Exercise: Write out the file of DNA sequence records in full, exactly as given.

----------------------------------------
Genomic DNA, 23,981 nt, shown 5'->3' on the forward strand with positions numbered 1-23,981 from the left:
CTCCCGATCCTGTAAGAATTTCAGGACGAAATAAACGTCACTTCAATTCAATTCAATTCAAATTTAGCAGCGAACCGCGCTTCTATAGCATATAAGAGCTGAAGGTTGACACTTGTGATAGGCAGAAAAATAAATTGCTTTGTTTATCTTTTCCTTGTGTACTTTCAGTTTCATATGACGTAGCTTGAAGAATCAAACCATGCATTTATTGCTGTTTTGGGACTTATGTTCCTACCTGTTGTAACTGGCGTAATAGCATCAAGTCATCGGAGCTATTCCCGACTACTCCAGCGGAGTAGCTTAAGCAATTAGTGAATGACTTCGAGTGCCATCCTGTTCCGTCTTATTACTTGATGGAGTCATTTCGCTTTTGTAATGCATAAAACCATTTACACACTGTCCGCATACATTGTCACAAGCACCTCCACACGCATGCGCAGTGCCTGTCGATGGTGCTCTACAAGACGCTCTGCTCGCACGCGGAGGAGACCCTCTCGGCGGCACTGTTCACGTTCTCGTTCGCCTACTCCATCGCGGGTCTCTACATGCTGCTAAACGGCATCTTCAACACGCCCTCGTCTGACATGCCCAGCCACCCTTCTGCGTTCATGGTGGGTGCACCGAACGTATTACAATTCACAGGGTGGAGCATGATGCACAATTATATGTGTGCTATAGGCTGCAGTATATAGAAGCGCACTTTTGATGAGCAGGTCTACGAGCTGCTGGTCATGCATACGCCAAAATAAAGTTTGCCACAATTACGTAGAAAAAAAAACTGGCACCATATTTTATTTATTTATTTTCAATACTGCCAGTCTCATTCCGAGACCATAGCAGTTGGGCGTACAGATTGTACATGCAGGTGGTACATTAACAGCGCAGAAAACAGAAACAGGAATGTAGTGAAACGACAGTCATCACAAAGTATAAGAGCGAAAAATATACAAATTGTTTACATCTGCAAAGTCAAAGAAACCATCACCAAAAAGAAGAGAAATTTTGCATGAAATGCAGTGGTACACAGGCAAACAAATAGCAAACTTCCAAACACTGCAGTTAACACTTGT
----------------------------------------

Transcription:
Genomic DNA, 23,981 nt, shown 5'->3' on the forward strand with positions numbered 1-23,981 from the left:
CTCCCGATCCTGTAAGAATTTCAGGACGAAATAAACGTCACTTCAATTCAATTCAATTCAAATTTAGCAGCGAACCGCGCTTCTATAGCATATAAGAGCTGAAGGTTGACACTTGTGATAGGCAGAAAAATAAATTGCTTTGTTTATCTTTTCCTTGTGTACTTTCAGTTTCATATGACGTAGCTTGAAGAATCAAACCATGCATTTATTGCTGTTTTGGGACTTATGTTCCTACCTGTTGTAACTGGCGTAATAGCATCAAGTCATCGGAGCTATTCCCGACTACTCCAGCGGAGTAGCTTAAGCAATTAGTGAATGACTTCGAGTGCCATCCTGTTCCGTCTTATTACTTGATGGAGTCATTTCGCTTTTGTAATGCATAAAACCATTTACACACTGTCCGCATACATTGTCACAAGCACCTCCACACGCATGCGCAGTGCCTGTCGATGGTGCTCTACAAGACGCTCTGCTCGCACGCGGAGGAGACCCTCTCGGCGGCACTGTTCACGTTCTCGTTCGCCTACTCCATCGCGGGTCTCTACATGCTGCTAAACGGCATCTTCAACACGCCCTCGTCTGACATGCCCAGCCACCCTTCTGCGTTCATGGTGGGTGCACCGAACGTATTACAATTCACAGGGTGGAGCATGATGCACAATTATATGTGTGCTATAGGCTGCAGTATATAGAAGCGCACTTTTGATGAGCAGGTCTACGAGCTGCTGGTCATGCATACGCCAAAATAAAGTTTGCCACAATTACGTAGAAAAAAAAACTGGCACCATATTTTATTTATTTATTTTCAATACTGCCAGTCTCATTCCGAGACCATAGCAGTTGGGCGTACAGATTGTACATGCAGGTGGTACATTAACAGCGCAGAAAACAGAAACAGGAATGTAGTGAAACGACAGTCATCACAAAGTATAAGAGCGAAAAATATACAAATTGTTTACATCTGCAAAGTCAAAGAAACCATCACCAAAAAGAAGAGAAATTTTGCATGAAATGCAGTGGTACACAGGCAAACAAATAGCAAACTTCCAAACACTGCAGTTAACACTTGT